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People today expect to be connected always and everywhere; sometimes it’s hard to believe that there was a world before smartphones and Wi-Fi. In the time since Wi-Fi became ubiquitous in hotels, apartments, and public spaces, it has fueled the evolution of connectivity in a lot of ways. Just like Maslow’s hierarchy of needs, the most basic needs start at the bottom, and you can’t get to the next level without a strong foundation. 

By now, everyone is aware that hotel giant Marriott International announced on Friday a massive data breach that goes back more than four years and may have affected up to 500 million customers worldwide. 

After two years of preparation, the FlyZoo Hotel — a futuristic property that uses interactive technologies to do everything from greet guests to deliver room service — is ready for business. 

Mobile technology is fast becoming central to the entire travel experience. Consumers are increasingly using their smartphones to research trips, book accommodation, check in at the airport, and access their hotel room. But one of the next big roles mobile has to play in the travel process is mobile payment. The idea of an entirely cashless society might still seem some way off, but mobile payment is gaining popularity. As it becomes more widely used, its fast and frictionless nature will bring benefits before, during and after a trip. 

Digital marketing, also known as internet marketing, plays a significant role to boost hotel website traffic and online bookings. Recently, many big announcements were made in the digital industry, for example when Facebook introduced a new video format for marketers, or when Google announced a board core algorithm. If you are a new hotelier and want to stay ahead in the industry, then you should know what’s going on in the hotel digital marketing industry. 
 



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The Difference Between a Community and a Team

02/18/2015

In technology, it is essential that teams collaborate effectively. Communication standards must be in place with projects divided up and deadlines set, and everyone must deliver on their expected results or else the entire workflow gets jammed. In the midst of a complicated project, it can be easy to forget that a single organization is made up of many teams — all essential and all working to deliver different elements adding up to a whole.

Teams are groups of people who work together to deliver a specific function, service or product for the organization at large. Teams require specific skills for members to be effective. The operations team manages day-to-day business operations and processes. The customer service team resolves and decreases customer complaints. The sales team delivers the customer experience to create raving fans and loyalty, deliver your message, and grow relationships and revenues. Together, these teams form one community. And to be effective, that community must collaborate effectively.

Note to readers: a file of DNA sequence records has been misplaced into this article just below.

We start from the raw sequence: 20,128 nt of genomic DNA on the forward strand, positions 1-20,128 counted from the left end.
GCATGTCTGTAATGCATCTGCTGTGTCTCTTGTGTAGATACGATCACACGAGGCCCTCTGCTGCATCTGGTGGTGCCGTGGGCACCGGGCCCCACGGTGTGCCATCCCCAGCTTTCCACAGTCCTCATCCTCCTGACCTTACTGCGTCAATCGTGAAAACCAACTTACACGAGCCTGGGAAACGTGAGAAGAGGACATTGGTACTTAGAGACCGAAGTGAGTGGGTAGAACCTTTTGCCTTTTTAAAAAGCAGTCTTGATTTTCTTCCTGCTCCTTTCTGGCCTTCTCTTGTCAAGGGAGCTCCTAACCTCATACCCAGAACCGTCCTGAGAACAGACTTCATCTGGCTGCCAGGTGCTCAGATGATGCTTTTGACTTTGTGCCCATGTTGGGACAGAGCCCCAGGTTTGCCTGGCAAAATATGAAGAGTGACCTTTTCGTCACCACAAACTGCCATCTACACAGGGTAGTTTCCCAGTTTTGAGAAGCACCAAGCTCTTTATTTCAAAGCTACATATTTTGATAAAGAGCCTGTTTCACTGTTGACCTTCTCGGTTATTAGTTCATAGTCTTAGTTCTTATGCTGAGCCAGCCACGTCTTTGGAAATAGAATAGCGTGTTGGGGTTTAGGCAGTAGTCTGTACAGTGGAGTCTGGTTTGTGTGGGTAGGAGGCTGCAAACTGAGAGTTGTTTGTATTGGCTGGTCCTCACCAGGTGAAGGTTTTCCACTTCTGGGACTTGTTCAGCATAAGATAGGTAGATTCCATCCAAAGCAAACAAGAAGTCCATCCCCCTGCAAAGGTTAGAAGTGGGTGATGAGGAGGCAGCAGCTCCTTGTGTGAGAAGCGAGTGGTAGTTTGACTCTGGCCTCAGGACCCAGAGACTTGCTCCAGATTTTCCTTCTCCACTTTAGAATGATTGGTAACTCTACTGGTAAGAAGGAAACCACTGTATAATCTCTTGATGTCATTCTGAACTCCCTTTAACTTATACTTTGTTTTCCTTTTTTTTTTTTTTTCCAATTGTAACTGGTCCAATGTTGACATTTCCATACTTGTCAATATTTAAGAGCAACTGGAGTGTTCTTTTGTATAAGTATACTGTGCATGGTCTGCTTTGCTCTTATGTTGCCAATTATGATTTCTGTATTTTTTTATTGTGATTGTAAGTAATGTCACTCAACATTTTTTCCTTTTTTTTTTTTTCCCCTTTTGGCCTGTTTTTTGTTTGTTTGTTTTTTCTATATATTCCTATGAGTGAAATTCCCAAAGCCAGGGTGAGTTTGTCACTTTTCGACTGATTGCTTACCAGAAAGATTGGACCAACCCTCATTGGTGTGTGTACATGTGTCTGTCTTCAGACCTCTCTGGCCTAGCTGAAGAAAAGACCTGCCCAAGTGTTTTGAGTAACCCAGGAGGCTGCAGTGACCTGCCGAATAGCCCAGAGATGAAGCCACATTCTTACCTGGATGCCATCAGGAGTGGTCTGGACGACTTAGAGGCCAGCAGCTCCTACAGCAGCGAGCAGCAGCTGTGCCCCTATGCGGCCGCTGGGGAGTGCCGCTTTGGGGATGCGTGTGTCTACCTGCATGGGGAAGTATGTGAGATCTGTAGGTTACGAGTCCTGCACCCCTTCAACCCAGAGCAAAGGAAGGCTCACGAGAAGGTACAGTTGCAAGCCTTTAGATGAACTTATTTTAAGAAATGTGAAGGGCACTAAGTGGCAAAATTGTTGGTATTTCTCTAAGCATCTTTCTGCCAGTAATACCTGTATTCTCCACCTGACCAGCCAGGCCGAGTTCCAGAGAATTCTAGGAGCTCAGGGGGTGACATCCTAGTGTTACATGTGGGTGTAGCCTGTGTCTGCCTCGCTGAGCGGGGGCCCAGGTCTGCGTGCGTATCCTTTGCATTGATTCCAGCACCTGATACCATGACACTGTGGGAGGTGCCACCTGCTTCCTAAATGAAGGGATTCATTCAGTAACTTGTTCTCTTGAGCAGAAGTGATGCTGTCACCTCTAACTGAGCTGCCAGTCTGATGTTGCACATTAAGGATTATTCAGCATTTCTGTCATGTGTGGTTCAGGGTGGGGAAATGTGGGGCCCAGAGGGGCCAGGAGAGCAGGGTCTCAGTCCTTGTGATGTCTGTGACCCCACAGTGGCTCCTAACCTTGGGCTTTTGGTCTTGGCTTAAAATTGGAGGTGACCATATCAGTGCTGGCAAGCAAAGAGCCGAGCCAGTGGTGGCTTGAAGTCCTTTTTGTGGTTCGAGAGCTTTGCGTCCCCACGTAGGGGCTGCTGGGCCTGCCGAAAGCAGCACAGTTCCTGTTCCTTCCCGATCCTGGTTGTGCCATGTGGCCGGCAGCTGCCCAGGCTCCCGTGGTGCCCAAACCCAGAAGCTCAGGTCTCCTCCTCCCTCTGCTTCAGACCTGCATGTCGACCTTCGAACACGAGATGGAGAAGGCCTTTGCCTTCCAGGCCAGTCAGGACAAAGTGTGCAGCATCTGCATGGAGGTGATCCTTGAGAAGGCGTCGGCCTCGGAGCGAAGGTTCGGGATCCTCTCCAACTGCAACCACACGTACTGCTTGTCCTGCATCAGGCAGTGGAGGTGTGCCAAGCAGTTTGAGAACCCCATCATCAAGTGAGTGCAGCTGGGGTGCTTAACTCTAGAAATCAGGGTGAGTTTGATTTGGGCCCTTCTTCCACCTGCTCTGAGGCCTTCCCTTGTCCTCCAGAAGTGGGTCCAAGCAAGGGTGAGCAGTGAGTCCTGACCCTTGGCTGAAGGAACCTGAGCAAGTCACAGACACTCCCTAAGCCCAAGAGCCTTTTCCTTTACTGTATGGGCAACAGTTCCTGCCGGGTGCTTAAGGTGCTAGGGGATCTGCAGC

Communities are groups of people who work together in service of a higher purpose. They have a distinct culture and the strength of their culture fuels positivity and productivity. Communities are built through the alignment of teams, like pieces of code coming together to form a single program. They are interactive, require participation, are dependent on their members, and equal more than the sum of their parts. When one member is in need, the entire community will reach out to support them. Communities are built on common strengths and they leverage those strengths to deliver on a shared mission.  
 

Communities are:

Teams are:

  • Committed to a higher purpose (vision)
  • Driven by a common mission
  • Sustained by the alignment of teams toward a shared culture
  • Discipline-based
  • Tactical in nature
  • Focused on specific tasks or deliverables

 

Over the last 25 years, I have had the privilege to work with hundreds of organizations and study those who consistently outperform their competition regardless of economic conditions. These outstanding organizations start by aligning their community with a strong and healthy culture.

They make sure their people don’t just understand the organization’s higher purpose —they also learn how to deliver on it and actively contribute toward it. They learn about how the organization works, why they do what they do, and how their work is meaningful to the goals and aspirations of the organization at large.

The lesson: While the nature of the work itself can be isolating, all too often IT departments are cut off from the rest of the organization. Leaders in IT must work especially hard to learn how their teams fit into the community at large, and help their people see the role they play in bringing the entire organization’s culture to life.

About The Author
Renie Cavallari
Chief Instigating Officer
Aspire Marketing


Renie Cavallari is the chief instigating officer with Aspire Marketing. She can be reached at renie@aspiremarketing.com.

 
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